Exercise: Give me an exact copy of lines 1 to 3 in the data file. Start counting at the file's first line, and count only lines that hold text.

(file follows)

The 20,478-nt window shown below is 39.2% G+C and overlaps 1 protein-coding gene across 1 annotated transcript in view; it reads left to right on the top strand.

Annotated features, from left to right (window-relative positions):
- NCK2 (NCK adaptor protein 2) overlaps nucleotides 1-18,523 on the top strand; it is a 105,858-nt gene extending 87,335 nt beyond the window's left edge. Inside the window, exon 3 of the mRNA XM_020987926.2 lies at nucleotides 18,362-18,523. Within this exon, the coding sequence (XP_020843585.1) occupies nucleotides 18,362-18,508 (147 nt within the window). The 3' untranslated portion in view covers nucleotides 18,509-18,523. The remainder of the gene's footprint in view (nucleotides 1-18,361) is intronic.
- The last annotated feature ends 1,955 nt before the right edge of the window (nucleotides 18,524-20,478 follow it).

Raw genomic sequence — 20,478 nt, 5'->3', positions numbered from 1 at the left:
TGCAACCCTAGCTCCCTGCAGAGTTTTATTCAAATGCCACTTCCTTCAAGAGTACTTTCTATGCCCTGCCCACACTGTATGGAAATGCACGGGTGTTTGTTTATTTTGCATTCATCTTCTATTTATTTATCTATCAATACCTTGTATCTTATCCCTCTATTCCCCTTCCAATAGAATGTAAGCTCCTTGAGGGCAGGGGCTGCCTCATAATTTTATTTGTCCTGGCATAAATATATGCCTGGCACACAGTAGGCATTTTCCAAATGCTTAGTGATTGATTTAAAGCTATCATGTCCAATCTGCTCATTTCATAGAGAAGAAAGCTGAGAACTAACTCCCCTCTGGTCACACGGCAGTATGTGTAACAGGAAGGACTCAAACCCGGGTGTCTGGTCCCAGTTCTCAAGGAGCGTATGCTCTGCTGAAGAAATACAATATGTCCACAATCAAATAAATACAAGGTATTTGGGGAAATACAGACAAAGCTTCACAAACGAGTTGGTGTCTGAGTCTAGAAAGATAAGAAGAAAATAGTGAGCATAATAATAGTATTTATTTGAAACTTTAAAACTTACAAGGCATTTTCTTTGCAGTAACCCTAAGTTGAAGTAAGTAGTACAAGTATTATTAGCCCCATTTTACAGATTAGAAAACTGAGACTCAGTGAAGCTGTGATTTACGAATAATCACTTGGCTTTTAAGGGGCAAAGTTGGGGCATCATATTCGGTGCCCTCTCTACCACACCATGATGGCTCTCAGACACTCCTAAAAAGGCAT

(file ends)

The 20,478-nt window shown below is 39.2% G+C and overlaps 1 protein-coding gene across 1 annotated transcript in view; it reads left to right on the top strand.

Annotated features, from left to right (window-relative positions):
- NCK2 (NCK adaptor protein 2) overlaps nucleotides 1-18,523 on the top strand; it is a 105,858-nt gene extending 87,335 nt beyond the window's left edge. Inside the window, exon 3 of the mRNA XM_020987926.2 lies at nucleotides 18,362-18,523. Within this exon, the coding sequence (XP_020843585.1) occupies nucleotides 18,362-18,508 (147 nt within the window). The 3' untranslated portion in view covers nucleotides 18,509-18,523. The remainder of the gene's footprint in view (nucleotides 1-18,361) is intronic.